Bio-oxidation with immobilized whole cell catalysts

(M.Sc. Arne Zimmermann)

The industrial application of biotechnological processes for the production of chemicals is particularly interesting due to the high specificity of enzymes. Acetic acid bacteria such as Gluconobacter oxydans are already used industrially for regio- and stereospecific oxidations with membrane-bound dehydrogenases. Compared to intracellular enzymes, this has the advantage that substrate and product do not have to be transported through the cell wall.

The Chair of Microbiology at the Technical University of Munich (Prof. Liebl) has succeeded in selectively eliminating the large number of membrane-bound dehydrogenases in Gluconobacter oxydans and is working on introducing special membrane-bound dehydrogenases optimized for specific oxidations, so that only the enzymes required for the intended conversion are present in the cell membrane. This will enable higher product yields and conversion rates.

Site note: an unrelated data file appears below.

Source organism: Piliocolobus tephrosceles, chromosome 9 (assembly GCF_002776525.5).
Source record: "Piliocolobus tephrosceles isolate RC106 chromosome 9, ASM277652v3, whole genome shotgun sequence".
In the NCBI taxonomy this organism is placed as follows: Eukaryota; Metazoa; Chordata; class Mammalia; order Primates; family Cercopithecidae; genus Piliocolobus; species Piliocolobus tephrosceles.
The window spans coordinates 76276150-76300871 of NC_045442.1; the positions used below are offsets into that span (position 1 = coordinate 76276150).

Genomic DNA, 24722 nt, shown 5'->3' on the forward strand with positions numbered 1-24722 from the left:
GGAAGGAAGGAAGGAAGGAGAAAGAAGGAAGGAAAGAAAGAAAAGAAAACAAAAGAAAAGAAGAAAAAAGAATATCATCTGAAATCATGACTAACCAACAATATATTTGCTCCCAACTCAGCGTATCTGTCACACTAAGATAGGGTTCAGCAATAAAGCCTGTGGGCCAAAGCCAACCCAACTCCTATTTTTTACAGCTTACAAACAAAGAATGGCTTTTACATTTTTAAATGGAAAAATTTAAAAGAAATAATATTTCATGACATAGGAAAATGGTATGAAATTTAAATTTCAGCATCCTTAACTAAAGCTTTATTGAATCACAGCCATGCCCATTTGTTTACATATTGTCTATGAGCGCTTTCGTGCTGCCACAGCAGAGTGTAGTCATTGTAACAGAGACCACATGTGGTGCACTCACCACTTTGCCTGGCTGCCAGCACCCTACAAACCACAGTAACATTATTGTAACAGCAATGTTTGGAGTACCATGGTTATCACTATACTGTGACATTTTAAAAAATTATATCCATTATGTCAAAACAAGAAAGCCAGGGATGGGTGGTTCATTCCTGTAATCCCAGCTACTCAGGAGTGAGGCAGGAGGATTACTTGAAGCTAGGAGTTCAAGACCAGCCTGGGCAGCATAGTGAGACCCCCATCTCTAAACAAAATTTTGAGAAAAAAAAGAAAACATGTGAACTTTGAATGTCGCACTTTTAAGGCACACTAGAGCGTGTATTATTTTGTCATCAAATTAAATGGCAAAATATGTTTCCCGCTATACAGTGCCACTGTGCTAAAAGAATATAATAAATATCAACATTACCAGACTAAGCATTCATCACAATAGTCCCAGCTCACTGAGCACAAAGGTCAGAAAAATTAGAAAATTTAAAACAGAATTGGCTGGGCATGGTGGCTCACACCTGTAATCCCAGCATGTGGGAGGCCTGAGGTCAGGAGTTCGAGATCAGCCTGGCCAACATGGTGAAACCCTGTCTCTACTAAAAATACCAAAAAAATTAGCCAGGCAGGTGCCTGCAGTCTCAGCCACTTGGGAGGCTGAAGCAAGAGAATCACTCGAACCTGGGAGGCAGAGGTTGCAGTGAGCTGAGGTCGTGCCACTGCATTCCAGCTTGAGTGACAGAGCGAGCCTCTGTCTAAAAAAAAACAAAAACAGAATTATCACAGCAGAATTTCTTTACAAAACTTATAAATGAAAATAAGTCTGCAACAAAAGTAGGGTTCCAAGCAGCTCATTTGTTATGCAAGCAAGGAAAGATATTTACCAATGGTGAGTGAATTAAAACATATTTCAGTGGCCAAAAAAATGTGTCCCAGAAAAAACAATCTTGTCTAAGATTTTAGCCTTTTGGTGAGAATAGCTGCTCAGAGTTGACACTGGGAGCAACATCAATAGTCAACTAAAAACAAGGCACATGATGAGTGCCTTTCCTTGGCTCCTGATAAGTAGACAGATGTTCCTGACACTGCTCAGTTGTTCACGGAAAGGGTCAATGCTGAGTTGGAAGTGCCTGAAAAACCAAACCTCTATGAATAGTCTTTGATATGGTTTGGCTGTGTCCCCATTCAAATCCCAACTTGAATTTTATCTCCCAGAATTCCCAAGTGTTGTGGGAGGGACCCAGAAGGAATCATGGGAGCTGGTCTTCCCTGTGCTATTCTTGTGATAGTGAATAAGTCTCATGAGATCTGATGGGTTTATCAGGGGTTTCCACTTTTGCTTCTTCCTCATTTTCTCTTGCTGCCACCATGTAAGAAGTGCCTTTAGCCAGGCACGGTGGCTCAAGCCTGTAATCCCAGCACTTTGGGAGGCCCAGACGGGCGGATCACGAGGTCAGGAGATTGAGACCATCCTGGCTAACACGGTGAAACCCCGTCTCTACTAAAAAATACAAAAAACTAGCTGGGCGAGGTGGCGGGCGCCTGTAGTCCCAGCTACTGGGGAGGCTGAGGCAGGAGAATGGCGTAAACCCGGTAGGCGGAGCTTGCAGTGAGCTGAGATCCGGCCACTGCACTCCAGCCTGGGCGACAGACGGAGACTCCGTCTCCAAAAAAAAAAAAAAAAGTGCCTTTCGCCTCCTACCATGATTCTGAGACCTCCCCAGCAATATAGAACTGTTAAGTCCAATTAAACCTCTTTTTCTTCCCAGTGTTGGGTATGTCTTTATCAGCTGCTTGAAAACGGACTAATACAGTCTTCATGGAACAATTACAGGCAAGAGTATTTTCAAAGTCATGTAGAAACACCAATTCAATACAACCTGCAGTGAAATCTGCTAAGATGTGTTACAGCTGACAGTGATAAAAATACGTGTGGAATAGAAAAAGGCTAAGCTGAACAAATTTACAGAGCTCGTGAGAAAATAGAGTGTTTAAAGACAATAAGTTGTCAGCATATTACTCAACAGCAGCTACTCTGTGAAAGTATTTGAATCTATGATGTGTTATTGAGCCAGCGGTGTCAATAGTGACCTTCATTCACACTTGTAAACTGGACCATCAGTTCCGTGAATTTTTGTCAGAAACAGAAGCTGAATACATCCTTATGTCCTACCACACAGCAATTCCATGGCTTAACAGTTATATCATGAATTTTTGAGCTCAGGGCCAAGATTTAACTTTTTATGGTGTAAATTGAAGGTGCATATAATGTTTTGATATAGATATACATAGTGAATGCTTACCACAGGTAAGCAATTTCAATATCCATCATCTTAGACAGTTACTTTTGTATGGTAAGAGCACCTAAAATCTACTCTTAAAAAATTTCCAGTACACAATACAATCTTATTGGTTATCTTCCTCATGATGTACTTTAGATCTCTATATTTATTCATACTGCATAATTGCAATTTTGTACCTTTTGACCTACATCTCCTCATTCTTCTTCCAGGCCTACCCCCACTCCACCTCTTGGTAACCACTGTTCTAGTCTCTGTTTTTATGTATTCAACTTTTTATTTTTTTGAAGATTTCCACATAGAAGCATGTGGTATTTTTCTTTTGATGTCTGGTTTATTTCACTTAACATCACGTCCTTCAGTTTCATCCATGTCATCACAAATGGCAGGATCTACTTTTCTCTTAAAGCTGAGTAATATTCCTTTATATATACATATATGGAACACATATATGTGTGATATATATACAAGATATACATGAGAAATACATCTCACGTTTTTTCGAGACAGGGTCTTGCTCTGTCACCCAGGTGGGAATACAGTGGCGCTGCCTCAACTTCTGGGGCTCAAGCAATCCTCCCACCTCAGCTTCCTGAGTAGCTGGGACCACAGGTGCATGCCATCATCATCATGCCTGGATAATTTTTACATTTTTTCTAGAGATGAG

A prerequisite for the technical application of microbial oxidation is the efficient and cost effective supply of oxygen for acetic acid bacteria in a bioreactor. Trickle bed biofilm bioreactors in which acetic acid bacteria are immobilized on the surface of carrier materials represent the easiest and most inexpensive method to supply microorganisms with oxygen. The water dissolved substrate is guided as a thin liquid layer over the immobilized microorganisms while the gas phase (air) constitutes the continuous phase.

As part of this research project initially the new recombinant Gluconobacter oxydans strains, which will be provided by the project partner, will be investigated how they can be immobilized on carrier materials through the formation of a thin biofilm layer. Afterwards, the process parameters for high product yields and concentrations shall be determined in a sterilizable trickle bed biofilm bioreactor. The scalability of select bio oxidations (Biocatalytic production of functionalized polyalcohols) with immobilized cells shall be evaluated with practical studies using the trickle bed biofilm bioreactor on a laboratory scale and simulation studies.

These studies are financially supported by the German Federal Ministry of Food and Agriculture (BMEL) as part of the PolyBioOx joint project.